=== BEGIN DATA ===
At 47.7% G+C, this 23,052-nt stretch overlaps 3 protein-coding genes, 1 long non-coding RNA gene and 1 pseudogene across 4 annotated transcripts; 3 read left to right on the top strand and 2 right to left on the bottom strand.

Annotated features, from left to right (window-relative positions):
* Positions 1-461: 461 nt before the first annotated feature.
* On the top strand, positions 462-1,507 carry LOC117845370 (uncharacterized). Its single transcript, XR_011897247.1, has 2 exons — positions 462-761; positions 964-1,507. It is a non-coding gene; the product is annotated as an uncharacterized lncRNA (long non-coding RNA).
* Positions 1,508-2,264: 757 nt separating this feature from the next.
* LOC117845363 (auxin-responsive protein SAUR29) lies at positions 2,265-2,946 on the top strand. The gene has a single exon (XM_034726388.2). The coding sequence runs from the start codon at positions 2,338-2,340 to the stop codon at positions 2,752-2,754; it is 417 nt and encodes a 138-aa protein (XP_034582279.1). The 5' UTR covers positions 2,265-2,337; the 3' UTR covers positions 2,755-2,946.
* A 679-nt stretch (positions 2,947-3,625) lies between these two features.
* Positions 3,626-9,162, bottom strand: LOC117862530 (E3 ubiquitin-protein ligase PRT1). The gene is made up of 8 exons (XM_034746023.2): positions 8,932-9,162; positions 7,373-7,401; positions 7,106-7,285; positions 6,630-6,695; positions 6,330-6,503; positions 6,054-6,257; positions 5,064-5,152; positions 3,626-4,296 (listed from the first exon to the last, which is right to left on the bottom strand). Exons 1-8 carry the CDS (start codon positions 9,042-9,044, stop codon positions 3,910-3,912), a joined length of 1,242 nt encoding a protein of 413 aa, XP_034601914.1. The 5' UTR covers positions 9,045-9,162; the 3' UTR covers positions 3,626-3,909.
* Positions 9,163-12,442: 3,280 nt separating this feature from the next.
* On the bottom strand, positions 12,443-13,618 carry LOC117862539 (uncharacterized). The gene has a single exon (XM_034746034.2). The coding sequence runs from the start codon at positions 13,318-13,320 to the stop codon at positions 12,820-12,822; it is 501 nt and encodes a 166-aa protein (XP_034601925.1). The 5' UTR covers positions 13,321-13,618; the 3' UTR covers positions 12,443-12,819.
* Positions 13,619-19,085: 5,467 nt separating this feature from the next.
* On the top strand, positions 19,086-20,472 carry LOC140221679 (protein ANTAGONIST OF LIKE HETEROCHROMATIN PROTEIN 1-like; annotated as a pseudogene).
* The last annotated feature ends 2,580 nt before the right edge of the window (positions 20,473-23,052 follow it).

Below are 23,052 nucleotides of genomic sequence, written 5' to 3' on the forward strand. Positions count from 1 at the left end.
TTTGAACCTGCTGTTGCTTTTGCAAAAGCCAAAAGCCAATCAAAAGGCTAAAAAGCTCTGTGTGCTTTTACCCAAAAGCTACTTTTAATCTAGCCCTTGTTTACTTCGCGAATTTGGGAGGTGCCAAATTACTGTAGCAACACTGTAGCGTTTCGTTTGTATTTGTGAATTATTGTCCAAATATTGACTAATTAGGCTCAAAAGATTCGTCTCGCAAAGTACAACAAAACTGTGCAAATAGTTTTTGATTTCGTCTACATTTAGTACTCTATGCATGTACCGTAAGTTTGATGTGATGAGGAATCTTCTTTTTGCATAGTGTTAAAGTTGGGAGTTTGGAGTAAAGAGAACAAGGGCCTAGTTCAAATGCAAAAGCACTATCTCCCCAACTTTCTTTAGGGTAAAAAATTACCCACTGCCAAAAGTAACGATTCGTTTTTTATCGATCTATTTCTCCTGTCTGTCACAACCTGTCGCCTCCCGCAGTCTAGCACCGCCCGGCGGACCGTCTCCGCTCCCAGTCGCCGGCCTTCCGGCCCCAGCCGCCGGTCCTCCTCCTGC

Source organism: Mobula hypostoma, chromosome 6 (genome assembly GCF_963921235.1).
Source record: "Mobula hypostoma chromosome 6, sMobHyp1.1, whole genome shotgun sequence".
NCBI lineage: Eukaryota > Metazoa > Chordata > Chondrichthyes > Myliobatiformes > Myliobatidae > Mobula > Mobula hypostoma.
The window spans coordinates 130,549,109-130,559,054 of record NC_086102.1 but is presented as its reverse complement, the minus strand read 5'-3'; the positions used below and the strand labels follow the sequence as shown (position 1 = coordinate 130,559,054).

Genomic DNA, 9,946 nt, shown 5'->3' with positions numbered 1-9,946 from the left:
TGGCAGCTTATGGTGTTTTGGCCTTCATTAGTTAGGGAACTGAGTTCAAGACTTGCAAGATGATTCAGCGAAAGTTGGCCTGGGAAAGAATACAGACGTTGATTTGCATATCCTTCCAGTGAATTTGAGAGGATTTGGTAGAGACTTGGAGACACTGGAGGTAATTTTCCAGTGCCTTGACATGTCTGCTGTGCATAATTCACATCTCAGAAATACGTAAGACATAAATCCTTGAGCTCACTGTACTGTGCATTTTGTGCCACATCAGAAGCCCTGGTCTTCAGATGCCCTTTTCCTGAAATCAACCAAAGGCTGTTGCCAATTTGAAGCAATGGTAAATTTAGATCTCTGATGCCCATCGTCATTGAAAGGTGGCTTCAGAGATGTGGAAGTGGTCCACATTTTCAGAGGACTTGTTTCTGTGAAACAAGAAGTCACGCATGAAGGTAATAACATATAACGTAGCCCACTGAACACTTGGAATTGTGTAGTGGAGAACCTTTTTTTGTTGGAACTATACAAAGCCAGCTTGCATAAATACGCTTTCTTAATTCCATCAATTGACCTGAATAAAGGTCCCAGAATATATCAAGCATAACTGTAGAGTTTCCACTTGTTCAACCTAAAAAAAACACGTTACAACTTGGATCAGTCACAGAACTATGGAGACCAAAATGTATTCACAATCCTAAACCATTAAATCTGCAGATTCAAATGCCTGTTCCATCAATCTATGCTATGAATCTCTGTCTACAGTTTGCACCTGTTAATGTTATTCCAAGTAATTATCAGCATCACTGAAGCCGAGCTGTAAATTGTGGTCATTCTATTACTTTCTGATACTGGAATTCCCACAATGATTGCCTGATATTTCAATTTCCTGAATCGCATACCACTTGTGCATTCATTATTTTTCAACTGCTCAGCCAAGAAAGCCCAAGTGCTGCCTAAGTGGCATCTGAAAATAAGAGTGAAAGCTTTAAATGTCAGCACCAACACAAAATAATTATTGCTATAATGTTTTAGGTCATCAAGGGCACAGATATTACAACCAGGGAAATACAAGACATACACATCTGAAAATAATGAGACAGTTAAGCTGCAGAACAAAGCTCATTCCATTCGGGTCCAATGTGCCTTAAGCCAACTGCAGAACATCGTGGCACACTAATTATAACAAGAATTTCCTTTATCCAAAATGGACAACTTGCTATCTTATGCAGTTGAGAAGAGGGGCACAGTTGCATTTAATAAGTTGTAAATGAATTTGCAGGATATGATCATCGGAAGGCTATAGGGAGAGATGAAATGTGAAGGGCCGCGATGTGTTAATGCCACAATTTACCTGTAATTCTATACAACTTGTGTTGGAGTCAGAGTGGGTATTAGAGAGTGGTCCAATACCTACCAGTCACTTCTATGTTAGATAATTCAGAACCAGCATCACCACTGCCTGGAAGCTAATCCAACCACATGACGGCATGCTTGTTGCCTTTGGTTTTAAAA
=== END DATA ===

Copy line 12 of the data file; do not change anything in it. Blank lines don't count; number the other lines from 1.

* On the top strand, positions 19,086-20,472 carry LOC140221679 (protein ANTAGONIST OF LIKE HETEROCHROMATIN PROTEIN 1-like; annotated as a pseudogene).